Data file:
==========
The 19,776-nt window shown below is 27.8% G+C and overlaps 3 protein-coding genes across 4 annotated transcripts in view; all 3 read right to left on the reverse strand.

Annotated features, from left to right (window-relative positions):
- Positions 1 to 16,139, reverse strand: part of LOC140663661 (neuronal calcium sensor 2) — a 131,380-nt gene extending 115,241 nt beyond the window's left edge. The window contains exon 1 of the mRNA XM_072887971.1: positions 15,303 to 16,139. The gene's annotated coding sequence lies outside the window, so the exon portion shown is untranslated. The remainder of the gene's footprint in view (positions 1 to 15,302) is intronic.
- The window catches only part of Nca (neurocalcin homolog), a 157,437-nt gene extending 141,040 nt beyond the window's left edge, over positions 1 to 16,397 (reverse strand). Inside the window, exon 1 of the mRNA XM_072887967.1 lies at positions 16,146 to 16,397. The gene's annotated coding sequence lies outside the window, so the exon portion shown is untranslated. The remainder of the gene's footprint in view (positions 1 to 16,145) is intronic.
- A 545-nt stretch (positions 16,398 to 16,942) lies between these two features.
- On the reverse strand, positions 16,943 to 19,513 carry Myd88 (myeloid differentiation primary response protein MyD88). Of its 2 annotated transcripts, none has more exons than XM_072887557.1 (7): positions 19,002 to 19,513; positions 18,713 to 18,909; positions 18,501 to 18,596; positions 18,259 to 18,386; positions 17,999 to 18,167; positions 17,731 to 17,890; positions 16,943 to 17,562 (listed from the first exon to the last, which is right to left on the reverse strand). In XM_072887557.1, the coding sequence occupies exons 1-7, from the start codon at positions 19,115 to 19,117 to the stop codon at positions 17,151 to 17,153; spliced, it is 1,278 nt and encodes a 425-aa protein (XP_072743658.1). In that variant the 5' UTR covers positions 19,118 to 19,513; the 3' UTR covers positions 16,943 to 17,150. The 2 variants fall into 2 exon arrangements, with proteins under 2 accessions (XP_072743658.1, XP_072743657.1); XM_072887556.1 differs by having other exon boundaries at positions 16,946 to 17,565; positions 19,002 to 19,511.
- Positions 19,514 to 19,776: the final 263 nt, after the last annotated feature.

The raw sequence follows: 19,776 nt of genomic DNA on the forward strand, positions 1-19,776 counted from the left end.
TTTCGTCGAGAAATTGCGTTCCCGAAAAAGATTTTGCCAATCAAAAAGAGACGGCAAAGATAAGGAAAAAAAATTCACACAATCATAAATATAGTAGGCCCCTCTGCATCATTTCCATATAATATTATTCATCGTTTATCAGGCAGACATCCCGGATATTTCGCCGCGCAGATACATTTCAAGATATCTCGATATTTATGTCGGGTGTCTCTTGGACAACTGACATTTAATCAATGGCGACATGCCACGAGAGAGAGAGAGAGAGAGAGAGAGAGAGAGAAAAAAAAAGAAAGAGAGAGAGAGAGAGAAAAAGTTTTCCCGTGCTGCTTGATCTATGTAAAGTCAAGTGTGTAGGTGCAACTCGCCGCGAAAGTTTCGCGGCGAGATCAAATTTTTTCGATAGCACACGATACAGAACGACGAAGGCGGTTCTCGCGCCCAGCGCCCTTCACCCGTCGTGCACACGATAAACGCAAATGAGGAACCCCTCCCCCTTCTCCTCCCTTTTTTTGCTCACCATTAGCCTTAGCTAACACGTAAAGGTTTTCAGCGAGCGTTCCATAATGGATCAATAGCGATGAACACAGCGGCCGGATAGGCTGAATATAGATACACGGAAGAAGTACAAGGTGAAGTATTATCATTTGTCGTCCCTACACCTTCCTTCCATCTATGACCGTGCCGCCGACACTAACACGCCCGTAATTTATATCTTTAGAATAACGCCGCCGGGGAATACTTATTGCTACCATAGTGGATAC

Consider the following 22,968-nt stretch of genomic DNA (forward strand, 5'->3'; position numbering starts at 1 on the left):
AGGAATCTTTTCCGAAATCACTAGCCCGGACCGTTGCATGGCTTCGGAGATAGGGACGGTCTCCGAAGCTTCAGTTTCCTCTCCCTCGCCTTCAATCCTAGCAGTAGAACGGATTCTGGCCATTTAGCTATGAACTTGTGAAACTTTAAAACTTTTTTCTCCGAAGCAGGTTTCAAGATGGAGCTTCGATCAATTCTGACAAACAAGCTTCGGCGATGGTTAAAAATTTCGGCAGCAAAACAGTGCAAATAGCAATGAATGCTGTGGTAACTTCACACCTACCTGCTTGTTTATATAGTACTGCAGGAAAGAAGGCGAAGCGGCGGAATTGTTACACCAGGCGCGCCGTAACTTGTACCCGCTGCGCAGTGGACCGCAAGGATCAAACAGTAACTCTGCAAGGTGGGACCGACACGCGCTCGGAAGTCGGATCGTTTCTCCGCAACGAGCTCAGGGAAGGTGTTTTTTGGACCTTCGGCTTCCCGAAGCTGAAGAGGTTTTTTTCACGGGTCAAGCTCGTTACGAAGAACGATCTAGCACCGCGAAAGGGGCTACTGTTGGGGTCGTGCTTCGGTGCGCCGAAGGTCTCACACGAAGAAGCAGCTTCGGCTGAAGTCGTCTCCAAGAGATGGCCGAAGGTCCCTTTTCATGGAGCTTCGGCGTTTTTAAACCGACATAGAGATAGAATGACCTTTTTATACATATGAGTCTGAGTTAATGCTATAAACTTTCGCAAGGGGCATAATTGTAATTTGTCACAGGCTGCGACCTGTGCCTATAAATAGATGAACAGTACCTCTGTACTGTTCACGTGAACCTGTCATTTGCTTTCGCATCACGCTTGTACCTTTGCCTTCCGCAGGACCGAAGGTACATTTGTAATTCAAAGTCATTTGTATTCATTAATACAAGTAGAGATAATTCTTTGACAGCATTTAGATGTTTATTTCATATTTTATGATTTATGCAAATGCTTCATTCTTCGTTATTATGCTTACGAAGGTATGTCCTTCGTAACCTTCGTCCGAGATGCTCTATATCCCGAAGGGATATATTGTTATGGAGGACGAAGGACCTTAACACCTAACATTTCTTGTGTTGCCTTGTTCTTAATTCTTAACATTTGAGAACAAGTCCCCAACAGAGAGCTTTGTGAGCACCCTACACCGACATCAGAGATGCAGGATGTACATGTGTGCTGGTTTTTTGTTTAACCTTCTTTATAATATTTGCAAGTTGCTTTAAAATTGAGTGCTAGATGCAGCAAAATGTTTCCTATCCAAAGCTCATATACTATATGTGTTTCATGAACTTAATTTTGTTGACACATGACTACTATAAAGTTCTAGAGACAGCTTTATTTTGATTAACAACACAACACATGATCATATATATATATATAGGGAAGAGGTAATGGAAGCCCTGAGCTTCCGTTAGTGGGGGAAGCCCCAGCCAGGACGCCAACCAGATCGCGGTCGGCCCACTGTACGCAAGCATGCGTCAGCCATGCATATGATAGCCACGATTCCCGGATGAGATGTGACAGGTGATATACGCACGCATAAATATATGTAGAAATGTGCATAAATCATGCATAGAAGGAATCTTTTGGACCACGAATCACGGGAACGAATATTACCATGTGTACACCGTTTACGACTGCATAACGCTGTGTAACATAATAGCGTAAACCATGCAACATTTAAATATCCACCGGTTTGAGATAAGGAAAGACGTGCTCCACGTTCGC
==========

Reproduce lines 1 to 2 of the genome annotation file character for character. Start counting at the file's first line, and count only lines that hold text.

The 19,776-nt window shown below is 27.8% G+C and overlaps 3 protein-coding genes across 4 annotated transcripts in view; all 3 read right to left on the reverse strand.

Annotated features, from left to right (window-relative positions):